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How 3D printing companies utilize materials, software to drive innovation

Posted by IndustryNet on Monday, October 30, 2017

1000001343DPrintingCompaniesWhile once primarily limited to a small number of prototype creators and hobbyists, 3D printing is now fertile ground for both start-up 3-D printing companies and the expansion of existing providers. According to statistics gathered by IndustryNet, the establishment of 3D printing companies rose sharply starting in 2013, and that growth continues.

Recently, General Electric bought two major 3D printing companies for $1.5 billion. Celebrating its 70th anniversary, Singapore Airlines is exploring the use of 3D printing for the production of aircraft components.

Also in aerospace, Boeing is showing significant interest in the field. In the automotive sector, Ford is using 3-D printing to fabricate parts. SpaceX has even printed a rocket engine. There are many trends contributing to the proliferation of 3D printing companies and several regions where expansion is taking place.

Geographic trends in 3D printing

According to data gathered by IndustryNet, the highest number of reporting additive manufacturing companies is in the Midwest at 50 percent. This concentration is followed by 28 percent in the South, 19 percent in the West and 3 percent in the Northeast. Employment follows a similar pattern with 41 percent in the Midwest, 35 percent in the South, 30 percent in the West and 3 percent in the Northeast.

New trends in 3D printing materials

A significant trend in additive manufacturing has been the increase in the number and type of materials available. Advantage Prototype Systems Corp., located in Sheboygan Falls, Wisconsin, uses these innovations to its advantage. Employing an array of both generalized and specialized resins, Advantage Prototype Systems produces both concept models and engineering parts for a variety of industrial applications.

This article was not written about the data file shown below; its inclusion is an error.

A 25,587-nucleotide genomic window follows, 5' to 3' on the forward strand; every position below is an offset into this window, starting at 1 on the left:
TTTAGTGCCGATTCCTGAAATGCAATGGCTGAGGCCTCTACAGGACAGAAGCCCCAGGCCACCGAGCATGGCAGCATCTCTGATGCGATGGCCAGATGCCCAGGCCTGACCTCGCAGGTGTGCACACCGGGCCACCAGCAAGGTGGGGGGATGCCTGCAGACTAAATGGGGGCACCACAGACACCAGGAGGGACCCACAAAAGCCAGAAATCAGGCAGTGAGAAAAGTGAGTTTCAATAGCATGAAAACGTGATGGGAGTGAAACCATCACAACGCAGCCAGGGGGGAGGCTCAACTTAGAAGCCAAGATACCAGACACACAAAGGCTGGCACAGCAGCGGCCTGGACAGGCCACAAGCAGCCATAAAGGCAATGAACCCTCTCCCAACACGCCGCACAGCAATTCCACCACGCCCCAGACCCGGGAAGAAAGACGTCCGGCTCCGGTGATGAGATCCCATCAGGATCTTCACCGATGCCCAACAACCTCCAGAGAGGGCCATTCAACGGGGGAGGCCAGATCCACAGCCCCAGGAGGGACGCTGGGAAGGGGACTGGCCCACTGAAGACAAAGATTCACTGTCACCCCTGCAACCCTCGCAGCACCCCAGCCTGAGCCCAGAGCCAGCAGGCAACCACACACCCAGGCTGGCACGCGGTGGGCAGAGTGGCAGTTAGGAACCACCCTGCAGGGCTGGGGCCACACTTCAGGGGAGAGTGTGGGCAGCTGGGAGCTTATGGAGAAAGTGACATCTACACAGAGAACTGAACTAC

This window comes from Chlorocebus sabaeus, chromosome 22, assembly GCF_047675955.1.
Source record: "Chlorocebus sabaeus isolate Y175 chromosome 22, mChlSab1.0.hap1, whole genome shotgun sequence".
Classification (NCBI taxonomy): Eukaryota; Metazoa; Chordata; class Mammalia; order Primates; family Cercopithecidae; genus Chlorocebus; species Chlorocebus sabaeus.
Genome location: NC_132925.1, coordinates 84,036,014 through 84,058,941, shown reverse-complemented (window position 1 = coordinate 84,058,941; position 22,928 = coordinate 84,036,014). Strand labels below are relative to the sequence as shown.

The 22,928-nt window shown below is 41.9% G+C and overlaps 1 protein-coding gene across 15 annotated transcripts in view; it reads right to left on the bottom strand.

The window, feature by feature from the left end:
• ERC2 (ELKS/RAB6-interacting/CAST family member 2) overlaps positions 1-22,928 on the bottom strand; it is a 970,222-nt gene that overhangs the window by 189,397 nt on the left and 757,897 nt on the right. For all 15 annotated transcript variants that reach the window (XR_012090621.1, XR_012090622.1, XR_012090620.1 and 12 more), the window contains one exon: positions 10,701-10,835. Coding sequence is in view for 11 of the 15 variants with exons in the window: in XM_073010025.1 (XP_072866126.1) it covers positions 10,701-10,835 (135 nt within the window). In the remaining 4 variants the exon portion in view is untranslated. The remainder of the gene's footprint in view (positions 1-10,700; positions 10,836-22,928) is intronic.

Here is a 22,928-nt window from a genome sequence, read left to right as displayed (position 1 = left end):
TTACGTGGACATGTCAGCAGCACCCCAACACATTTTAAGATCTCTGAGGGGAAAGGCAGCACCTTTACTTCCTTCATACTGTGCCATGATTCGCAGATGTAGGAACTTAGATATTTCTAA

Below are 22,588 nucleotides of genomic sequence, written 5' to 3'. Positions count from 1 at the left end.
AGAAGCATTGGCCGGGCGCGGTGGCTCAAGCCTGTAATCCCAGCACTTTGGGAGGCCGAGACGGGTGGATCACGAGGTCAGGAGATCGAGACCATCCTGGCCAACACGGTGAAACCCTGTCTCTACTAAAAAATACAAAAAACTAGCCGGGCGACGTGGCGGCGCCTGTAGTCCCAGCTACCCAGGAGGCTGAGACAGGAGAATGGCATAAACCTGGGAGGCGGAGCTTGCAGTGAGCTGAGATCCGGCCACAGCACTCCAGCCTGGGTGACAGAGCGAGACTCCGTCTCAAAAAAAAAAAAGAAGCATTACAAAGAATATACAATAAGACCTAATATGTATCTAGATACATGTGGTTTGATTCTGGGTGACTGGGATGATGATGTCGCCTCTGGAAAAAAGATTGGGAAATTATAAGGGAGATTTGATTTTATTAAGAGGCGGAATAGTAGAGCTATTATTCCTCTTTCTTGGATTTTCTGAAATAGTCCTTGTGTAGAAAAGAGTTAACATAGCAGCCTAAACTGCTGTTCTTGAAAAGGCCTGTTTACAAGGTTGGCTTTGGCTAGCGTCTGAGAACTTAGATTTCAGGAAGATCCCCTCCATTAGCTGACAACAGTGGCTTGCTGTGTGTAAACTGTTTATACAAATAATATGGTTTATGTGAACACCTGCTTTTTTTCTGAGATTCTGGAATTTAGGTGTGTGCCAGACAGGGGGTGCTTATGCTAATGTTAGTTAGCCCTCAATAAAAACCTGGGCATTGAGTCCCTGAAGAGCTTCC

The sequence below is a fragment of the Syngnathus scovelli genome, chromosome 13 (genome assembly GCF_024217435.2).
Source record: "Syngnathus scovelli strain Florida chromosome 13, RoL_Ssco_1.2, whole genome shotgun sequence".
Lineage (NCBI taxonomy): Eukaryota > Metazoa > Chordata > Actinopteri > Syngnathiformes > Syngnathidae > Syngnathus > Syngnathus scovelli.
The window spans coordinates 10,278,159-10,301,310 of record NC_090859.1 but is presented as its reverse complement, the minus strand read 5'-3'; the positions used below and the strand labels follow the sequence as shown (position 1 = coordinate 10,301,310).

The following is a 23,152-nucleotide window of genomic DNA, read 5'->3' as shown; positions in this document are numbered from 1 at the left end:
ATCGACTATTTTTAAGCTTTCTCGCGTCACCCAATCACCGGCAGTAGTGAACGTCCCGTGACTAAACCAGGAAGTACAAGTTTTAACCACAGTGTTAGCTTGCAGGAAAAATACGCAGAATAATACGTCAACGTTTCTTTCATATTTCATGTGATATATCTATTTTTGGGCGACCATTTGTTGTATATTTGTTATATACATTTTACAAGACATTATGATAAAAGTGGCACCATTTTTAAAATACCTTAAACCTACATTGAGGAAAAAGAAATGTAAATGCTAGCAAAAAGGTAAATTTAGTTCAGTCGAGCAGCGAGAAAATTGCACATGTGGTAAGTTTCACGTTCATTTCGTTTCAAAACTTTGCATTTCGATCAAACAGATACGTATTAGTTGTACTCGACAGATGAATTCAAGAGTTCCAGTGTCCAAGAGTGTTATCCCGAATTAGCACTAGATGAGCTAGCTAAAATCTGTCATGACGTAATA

Utilizing a process known as fused deposition modeling, Formula Prototypes, LLC, of Phoenix, Arizona, constructs parts reinforced with carbon fiber. Components created by this process often feature complicated geometries and are robust enough for both testing and end use.

New software applications for 3D printing

The range of applications for additive manufacturing is expanding as related software continues to improve. A company exploiting this trend is Alpha Precision Mold of Linden, New Jersey. This enterprise applies computer modeling to create a perfect 3D representation of an object for which an injection mold is required. Using this manufacturing technique, Alpha Precision Mold produces injection molds to exact specifications and furnishes them rapidly to their customers.

Production of small parts3DPrintingCompaniesMakerBot

Technology makes it possible for 3D printers to be capable of considerable precision. This technology is already being applied to products like hearing aids, dental crowns and orthodontic aligners. While the cost of manufacturing small parts by 3D printing, in comparison to traditional molding techniques, has been high, the price differential is expected to narrow with the expansion of this type of fabrication.

Reduced need for inventory

Industries like airlines require large inventories of parts for maintenance and repair of their equipment. Rather than stocking warehouses with components, almost no space is needed to store files containing digital instructions for the creation of a part by a 3-D printer. On-site printers at decentralized facilities can furnish supplies as required.

Modernization of existing businesses

Niche companies can expand their capabilities by the adoption of 3-D printing. Jean's Extrusions, Inc. of Salem, Indiana, has been in business since 1954, providing both custom and rigid extrusions. By adopting 3-D printing, they can now offer their customers rapid prototyping, enabling projects to get underway faster.

Discover more on IndustryNet

Want to know more about companies in the 3D printing industry? IndustryNet is a one-stop resource for all of your industrial supply needs, providing information on more than 420,000 U.S. manufacturers as well as suppliers of 10,000 products and services. To connect with suppliers in the 3D printing industry, start your free search on IndustryNet. Here, you can request a quote, contact a company directly, connect on social media, download catalogs, and more more.

Related articles:
29 U.S. companies that dominate digital printing services
New trends in industrial printing

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